Sideline Slants

ORIGINALLY WRITTEN JOE KLEINSASSER
Understanding survey results is not my forte. That doesn’t make them any less interesting. For instance, the results of one survey I saw provides some interesting fodder.


A recent U.S. News and World Report poll asked the general public which people cheat most often. Eighty-nine percent said politicians, 78 percent said lawyers, and 76 percent said journalists and the media.


It’s fascinating that 68 percent said student athletes cheat often while 64 percent said college students in general are frequent cheaters.


I’m not sure what that says about getting a higher education.


For what it’s worth, teachers were tabbed as cheaters by 25 percent of those surveyed.


I don’t know if survey respondents were given a list of options or if they merely came up with their own.


Since I officiate basketball, I was encouraged that basketball officials weren’t on the list. Whew. And although journalists made the list, I didn’t see a specific reference to sports columnists. Double whew.


I’m assuming that those who responded to the survey recognize the honor and integrity in which basketball officials carry out their duties.


Some probably think we’re incompetent, but at least we’re not cheaters. There’s a compliment in there somewhere if you look hard enough.


Seriously, few things raise the ire of an official more than being accused of cheating. You can question their judgment, you can question their vision, you can say that they make bad calls, but if you even vaguely imply that they cheat, look out.


* * *


Here are some rambling and miscellaneous thoughts.


— The HHS girls had an outstanding record and season. Their shooting percentage often rivaled the gang that couldn’t shoot straight, but you can’t argue with the results. Whether they reached their full potential or overachieved is debatable, but coaches and players are to be commended for their efforts.


— The Tabor College men’s basketball team and Coach Don Brubacher had an outstanding season, capped off by a good showing in the national tournament.


Although the Bluejays will lose a couple of good players to graduation, Tabor should be strong again next season. Two years from now is much less certain unless the coaching staff has a couple of good recruiting years.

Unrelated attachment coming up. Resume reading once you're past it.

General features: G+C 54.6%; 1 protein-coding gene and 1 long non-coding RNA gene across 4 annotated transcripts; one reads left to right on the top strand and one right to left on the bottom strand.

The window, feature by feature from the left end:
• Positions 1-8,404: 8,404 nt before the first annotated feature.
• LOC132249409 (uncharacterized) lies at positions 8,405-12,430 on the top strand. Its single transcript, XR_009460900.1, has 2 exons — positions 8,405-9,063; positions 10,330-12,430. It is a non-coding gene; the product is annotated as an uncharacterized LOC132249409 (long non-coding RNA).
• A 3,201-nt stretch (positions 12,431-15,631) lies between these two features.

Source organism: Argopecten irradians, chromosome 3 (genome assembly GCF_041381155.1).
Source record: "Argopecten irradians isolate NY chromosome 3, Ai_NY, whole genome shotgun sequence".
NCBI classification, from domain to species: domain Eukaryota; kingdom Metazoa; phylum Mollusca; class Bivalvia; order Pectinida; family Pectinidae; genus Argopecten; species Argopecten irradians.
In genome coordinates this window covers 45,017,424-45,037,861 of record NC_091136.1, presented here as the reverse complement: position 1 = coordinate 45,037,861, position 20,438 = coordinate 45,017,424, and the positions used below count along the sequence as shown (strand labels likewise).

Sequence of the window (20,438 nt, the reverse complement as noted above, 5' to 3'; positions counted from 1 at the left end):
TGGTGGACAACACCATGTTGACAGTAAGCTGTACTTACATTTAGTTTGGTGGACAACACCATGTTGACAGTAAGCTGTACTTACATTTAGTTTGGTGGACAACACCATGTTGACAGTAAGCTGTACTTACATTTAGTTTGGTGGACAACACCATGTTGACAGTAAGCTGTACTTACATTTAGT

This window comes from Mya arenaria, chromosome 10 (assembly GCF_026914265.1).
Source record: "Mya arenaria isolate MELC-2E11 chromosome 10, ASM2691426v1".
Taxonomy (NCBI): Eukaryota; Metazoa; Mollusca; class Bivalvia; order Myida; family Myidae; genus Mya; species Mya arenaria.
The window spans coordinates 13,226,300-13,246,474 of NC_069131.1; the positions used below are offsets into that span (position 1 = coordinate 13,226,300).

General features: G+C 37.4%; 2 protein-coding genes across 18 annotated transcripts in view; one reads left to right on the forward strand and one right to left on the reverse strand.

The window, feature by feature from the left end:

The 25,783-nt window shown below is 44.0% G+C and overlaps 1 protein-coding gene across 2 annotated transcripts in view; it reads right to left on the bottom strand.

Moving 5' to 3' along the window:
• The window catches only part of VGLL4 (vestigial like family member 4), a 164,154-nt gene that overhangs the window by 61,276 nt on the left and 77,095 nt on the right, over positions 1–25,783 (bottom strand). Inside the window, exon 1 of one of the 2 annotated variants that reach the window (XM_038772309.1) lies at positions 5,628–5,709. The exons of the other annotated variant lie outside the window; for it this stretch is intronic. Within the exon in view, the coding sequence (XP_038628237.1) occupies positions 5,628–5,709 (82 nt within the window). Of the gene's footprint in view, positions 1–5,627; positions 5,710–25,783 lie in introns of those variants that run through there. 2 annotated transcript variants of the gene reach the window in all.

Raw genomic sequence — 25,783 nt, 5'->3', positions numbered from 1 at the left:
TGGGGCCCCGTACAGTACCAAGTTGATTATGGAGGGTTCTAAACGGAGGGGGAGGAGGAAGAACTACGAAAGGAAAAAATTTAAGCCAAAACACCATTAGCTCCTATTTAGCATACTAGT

— I don’t know how the NAIA can effectively seed teams at its national tournament when so few teams play common opponents.


— KU’s winning streak in Manhattan will end eventually. It’s hard to believe the Jayhawks have won 18 games in a row on K-State’s court.


Nevertheless, I’d say K-State will break that streak before KU wins another football game against KSU.


— Would you believe that Roy Williams averages 27 wins a year? No Kansas State team has ever won 27 games.


— KU had a 12th consecutive 20-win season and it hardly caused a ripple.


How do you spell spoiled?


— Some say that Hillsboro sports fans are spoiled. It’s true, but I’m not sure it’s necessarily a bad thing.


I always tell my parents that they spoiled me rotten and I loved every minute of it. The key is to enjoy it and to avoid becoming obnoxious about it.


— Sub-state was double trouble for Hesston High School this year. Both varsity teams lost in the finals. That’s got to be frustrating when both teams were good enough to be legitimate contenders for state titles.


— Do you remember Tim Floyd? He was an up-and-coming coaches at Iowa State. He’s since disappeared in the NBA as coach of the Chicago Bulls. Of course, a league worst 11-48 record will tarnish some of the glitter.


Becoming the coach after Michael Jordan retired didn’t help. Jordan could make a lot of coaches look good.


— A TV weather forecast recently called for a trace to nine inches of snow.


That’s like a sports prognosticator going out on a limb and saying, “Any one of 50 teams could win the NCAA basketball tournament this year.”


— “If experience was so important, we’d never have had anyone walk on the moon.” -Doug Rader

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